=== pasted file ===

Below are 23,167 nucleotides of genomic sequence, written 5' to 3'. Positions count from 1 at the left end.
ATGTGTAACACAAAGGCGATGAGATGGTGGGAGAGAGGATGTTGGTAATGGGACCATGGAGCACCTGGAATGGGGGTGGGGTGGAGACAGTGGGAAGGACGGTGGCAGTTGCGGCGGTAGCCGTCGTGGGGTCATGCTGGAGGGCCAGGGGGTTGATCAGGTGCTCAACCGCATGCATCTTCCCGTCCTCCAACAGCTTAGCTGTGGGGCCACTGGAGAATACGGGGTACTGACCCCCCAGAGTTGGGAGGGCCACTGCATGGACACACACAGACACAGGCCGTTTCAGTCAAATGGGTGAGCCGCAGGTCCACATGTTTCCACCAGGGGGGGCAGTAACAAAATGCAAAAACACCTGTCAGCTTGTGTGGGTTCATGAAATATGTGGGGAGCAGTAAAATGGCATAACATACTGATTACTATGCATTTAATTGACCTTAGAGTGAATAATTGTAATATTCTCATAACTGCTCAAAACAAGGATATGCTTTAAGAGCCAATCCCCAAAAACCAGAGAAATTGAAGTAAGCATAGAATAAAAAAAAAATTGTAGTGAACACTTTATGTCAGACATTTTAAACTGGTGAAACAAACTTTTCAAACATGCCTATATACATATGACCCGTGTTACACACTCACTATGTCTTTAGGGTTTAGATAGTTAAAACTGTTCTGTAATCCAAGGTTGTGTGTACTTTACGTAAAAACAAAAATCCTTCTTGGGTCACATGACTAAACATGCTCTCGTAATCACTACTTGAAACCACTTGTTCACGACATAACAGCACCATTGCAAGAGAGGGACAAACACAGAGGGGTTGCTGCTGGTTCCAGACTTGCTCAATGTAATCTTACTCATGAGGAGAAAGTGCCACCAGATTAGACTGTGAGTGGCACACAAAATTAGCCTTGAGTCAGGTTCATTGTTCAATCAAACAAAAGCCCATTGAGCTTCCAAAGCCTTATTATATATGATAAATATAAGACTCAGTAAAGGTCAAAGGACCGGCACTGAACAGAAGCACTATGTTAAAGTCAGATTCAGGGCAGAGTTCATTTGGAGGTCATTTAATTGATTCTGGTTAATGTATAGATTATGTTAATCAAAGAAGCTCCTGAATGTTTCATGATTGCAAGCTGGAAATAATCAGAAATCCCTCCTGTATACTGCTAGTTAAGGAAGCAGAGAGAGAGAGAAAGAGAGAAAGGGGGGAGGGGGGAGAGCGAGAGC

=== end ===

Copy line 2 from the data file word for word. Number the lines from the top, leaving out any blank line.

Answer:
ATGTGTAACACAAAGGCGATGAGATGGTGGGAGAGAGGATGTTGGTAATGGGACCATGGAGCACCTGGAATGGGGGTGGGGTGGAGACAGTGGGAAGGACGGTGGCAGTTGCGGCGGTAGCCGTCGTGGGGTCATGCTGGAGGGCCAGGGGGTTGATCAGGTGCTCAACCGCATGCATCTTCCCGTCCTCCAACAGCTTAGCTGTGGGGCCACTGGAGAATACGGGGTACTGACCCCCCAGAGTTGGGAGGGCCACTGCATGGACACACACAGACACAGGCCGTTTCAGTCAAATGGGTGAGCCGCAGGTCCACATGTTTCCACCAGGGGGGGCAGTAACAAAATGCAAAAACACCTGTCAGCTTGTGTGGGTTCATGAAATATGTGGGGAGCAGTAAAATGGCATAACATACTGATTACTATGCATTTAATTGACCTTAGAGTGAATAATTGTAATATTCTCATAACTGCTCAAAACAAGGATATGCTTTAAGAGCCAATCCCCAAAAACCAGAGAAATTGAAGTAAGCATAGAATAAAAAAAAAATTGTAGTGAACACTTTATGTCAGACATTTTAAACTGGTGAAACAAACTTTTCAAACATGCCTATATACATATGACCCGTGTTACACACTCACTATGTCTTTAGGGTTTAGATAGTTAAAACTGTTCTGTAATCCAAGGTTGTGTGTACTTTACGTAAAAACAAAAATCCTTCTTGGGTCACATGACTAAACATGCTCTCGTAATCACTACTTGAAACCACTTGTTCACGACATAACAGCACCATTGCAAGAGAGGGACAAACACAGAGGGGTTGCTGCTGGTTCCAGACTTGCTCAATGTAATCTTACTCATGAGGAGAAAGTGCCACCAGATTAGACTGTGAGTGGCACACAAAATTAGCCTTGAGTCAGGTTCATTGTTCAATCAAACAAAAGCCCATTGAGCTTCCAAAGCCTTATTATATATGATAAATATAAGACTCAGTAAAGGTCAAAGGACCGGCACTGAACAGAAGCACTATGTTAAAGTCAGATTCAGGGCAGAGTTCATTTGGAGGTCATTTAATTGATTCTGGTTAATGTATAGATTATGTTAATCAAAGAAGCTCCTGAATGTTTCATGATTGCAAGCTGGAAATAATCAGAAATCCCTCCTGTATACTGCTAGTTAAGGAAGCAGAGAGAGAGAGAAAGAGAGAAAGGGGGGAGGGGGGAGAGCGAGAGC